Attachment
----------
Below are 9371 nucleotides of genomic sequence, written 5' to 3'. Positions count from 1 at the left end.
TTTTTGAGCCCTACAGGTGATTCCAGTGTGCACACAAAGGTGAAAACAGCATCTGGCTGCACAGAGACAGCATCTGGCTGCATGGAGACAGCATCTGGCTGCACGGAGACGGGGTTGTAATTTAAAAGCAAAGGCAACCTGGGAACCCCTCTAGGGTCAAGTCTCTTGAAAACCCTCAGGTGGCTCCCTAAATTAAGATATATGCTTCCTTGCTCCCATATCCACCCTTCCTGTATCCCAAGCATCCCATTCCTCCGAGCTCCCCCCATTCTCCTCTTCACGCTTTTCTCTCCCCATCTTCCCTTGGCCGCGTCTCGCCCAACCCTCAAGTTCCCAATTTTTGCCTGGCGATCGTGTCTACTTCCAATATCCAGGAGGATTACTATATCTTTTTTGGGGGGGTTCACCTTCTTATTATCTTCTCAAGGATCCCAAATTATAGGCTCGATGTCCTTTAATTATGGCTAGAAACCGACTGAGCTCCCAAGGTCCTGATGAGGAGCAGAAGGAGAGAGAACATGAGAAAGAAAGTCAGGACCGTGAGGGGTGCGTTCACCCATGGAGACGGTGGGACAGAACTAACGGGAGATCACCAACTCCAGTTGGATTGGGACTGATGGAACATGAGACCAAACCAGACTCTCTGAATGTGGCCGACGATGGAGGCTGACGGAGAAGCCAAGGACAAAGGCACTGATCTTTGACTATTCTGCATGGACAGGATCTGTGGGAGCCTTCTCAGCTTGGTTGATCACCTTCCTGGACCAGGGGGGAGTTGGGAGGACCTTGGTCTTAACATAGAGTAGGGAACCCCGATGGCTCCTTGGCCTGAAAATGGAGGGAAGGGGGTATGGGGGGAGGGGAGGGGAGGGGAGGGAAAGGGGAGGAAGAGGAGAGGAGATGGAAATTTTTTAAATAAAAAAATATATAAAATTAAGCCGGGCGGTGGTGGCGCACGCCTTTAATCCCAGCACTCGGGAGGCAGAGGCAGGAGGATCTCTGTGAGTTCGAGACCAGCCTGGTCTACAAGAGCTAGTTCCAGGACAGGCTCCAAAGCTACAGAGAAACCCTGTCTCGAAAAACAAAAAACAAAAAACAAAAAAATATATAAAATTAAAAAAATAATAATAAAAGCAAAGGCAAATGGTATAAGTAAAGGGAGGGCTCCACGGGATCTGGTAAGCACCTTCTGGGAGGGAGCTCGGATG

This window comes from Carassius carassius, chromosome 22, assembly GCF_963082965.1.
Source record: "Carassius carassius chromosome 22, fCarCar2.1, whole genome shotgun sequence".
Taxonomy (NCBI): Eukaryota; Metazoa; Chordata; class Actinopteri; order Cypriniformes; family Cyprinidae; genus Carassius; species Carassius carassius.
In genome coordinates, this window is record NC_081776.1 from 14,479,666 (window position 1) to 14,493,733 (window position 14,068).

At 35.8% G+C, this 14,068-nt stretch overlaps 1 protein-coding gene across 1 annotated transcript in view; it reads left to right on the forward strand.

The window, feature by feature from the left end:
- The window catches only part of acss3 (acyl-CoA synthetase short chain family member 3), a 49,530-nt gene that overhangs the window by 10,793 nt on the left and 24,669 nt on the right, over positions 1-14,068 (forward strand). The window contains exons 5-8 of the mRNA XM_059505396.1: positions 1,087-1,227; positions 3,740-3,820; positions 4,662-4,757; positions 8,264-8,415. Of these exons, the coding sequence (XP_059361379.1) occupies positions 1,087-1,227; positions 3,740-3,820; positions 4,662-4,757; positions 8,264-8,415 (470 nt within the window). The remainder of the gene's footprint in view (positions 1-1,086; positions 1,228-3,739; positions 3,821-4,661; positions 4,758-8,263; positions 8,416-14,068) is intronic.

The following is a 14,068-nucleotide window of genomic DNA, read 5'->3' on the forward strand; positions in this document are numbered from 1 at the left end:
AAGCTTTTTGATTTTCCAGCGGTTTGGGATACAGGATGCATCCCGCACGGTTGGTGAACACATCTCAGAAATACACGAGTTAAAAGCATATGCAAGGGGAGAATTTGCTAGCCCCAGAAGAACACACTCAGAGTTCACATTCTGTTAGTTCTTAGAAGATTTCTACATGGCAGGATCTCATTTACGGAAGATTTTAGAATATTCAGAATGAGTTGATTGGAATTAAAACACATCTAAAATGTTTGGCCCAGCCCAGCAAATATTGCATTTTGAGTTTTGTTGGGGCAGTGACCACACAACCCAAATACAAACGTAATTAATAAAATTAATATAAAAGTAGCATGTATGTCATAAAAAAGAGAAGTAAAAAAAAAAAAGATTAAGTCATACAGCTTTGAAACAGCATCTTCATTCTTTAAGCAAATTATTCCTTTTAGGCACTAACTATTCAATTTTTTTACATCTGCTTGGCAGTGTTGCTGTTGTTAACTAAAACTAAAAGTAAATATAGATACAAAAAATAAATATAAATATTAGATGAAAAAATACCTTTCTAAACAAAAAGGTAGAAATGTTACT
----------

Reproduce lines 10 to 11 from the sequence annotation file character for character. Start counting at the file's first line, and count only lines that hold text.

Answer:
The following is a 14,068-nucleotide window of genomic DNA, read 5'->3' on the forward strand; positions in this document are numbered from 1 at the left end:
AAGCTTTTTGATTTTCCAGCGGTTTGGGATACAGGATGCATCCCGCACGGTTGGTGAACACATCTCAGAAATACACGAGTTAAAAGCATATGCAAGGGGAGAATTTGCTAGCCCCAGAAGAACACACTCAGAGTTCACATTCTGTTAGTTCTTAGAAGATTTCTACATGGCAGGATCTCATTTACGGAAGATTTTAGAATATTCAGAATGAGTTGATTGGAATTAAAACACATCTAAAATGTTTGGCCCAGCCCAGCAAATATTGCATTTTGAGTTTTGTTGGGGCAGTGACCACACAACCCAAATACAAACGTAATTAATAAAATTAATATAAAAGTAGCATGTATGTCATAAAAAAGAGAAGTAAAAAAAAAAAAGATTAAGTCATACAGCTTTGAAACAGCATCTTCATTCTTTAAGCAAATTATTCCTTTTAGGCACTAACTATTCAATTTTTTTACATCTGCTTGGCAGTGTTGCTGTTGTTAACTAAAACTAAAAGTAAATATAGATACAAAAAATAAATATAAATATTAGATGAAAAAATACCTTTCTAAACAAAAAGGTAGAAATGTTACT